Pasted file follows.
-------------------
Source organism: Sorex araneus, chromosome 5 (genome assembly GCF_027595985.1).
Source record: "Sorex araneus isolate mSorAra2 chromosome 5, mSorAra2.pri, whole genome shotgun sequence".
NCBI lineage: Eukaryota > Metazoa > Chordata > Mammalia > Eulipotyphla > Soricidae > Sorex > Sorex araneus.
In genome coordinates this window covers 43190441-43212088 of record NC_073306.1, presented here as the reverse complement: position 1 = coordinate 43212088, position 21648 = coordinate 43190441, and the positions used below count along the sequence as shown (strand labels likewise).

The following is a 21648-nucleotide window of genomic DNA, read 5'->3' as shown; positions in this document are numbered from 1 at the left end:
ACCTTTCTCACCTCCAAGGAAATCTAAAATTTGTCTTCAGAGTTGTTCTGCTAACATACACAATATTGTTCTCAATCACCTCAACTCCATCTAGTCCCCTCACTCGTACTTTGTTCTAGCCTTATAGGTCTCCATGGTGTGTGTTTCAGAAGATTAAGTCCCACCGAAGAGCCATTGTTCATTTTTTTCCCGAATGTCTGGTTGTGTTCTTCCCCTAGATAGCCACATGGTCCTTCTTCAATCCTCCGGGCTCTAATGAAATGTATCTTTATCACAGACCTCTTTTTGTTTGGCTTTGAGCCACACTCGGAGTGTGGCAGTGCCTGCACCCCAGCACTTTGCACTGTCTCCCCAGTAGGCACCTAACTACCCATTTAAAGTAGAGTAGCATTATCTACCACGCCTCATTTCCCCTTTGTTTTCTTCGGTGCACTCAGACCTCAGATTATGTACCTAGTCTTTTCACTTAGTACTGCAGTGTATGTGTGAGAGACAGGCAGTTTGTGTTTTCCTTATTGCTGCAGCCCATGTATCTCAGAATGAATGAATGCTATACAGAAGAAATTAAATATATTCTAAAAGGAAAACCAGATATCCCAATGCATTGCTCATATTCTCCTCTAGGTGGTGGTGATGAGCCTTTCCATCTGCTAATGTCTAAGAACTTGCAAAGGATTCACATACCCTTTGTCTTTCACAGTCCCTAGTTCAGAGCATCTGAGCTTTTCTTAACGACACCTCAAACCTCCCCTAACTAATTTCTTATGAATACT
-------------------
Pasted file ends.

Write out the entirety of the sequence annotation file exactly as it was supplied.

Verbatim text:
Source organism: Sorex araneus, chromosome 5 (genome assembly GCF_027595985.1).
Source record: "Sorex araneus isolate mSorAra2 chromosome 5, mSorAra2.pri, whole genome shotgun sequence".
NCBI lineage: Eukaryota > Metazoa > Chordata > Mammalia > Eulipotyphla > Soricidae > Sorex > Sorex araneus.
In genome coordinates this window covers 43190441-43212088 of record NC_073306.1, presented here as the reverse complement: position 1 = coordinate 43212088, position 21648 = coordinate 43190441, and the positions used below count along the sequence as shown (strand labels likewise).

The following is a 21648-nucleotide window of genomic DNA, read 5'->3' as shown; positions in this document are numbered from 1 at the left end:
ACCTTTCTCACCTCCAAGGAAATCTAAAATTTGTCTTCAGAGTTGTTCTGCTAACATACACAATATTGTTCTCAATCACCTCAACTCCATCTAGTCCCCTCACTCGTACTTTGTTCTAGCCTTATAGGTCTCCATGGTGTGTGTTTCAGAAGATTAAGTCCCACCGAAGAGCCATTGTTCATTTTTTTCCCGAATGTCTGGTTGTGTTCTTCCCCTAGATAGCCACATGGTCCTTCTTCAATCCTCCGGGCTCTAATGAAATGTATCTTTATCACAGACCTCTTTTTGTTTGGCTTTGAGCCACACTCGGAGTGTGGCAGTGCCTGCACCCCAGCACTTTGCACTGTCTCCCCAGTAGGCACCTAACTACCCATTTAAAGTAGAGTAGCATTATCTACCACGCCTCATTTCCCCTTTGTTTTCTTCGGTGCACTCAGACCTCAGATTATGTACCTAGTCTTTTCACTTAGTACTGCAGTGTATGTGTGAGAGACAGGCAGTTTGTGTTTTCCTTATTGCTGCAGCCCATGTATCTCAGAATGAATGAATGCTATACAGAAGAAATTAAATATATTCTAAAAGGAAAACCAGATATCCCAATGCATTGCTCATATTCTCCTCTAGGTGGTGGTGATGAGCCTTTCCATCTGCTAATGTCTAAGAACTTGCAAAGGATTCACATACCCTTTGTCTTTCACAGTCCCTAGTTCAGAGCATCTGAGCTTTTCTTAACGACACCTCAAACCTCCCCTAACTAATTTCTTATGAATACT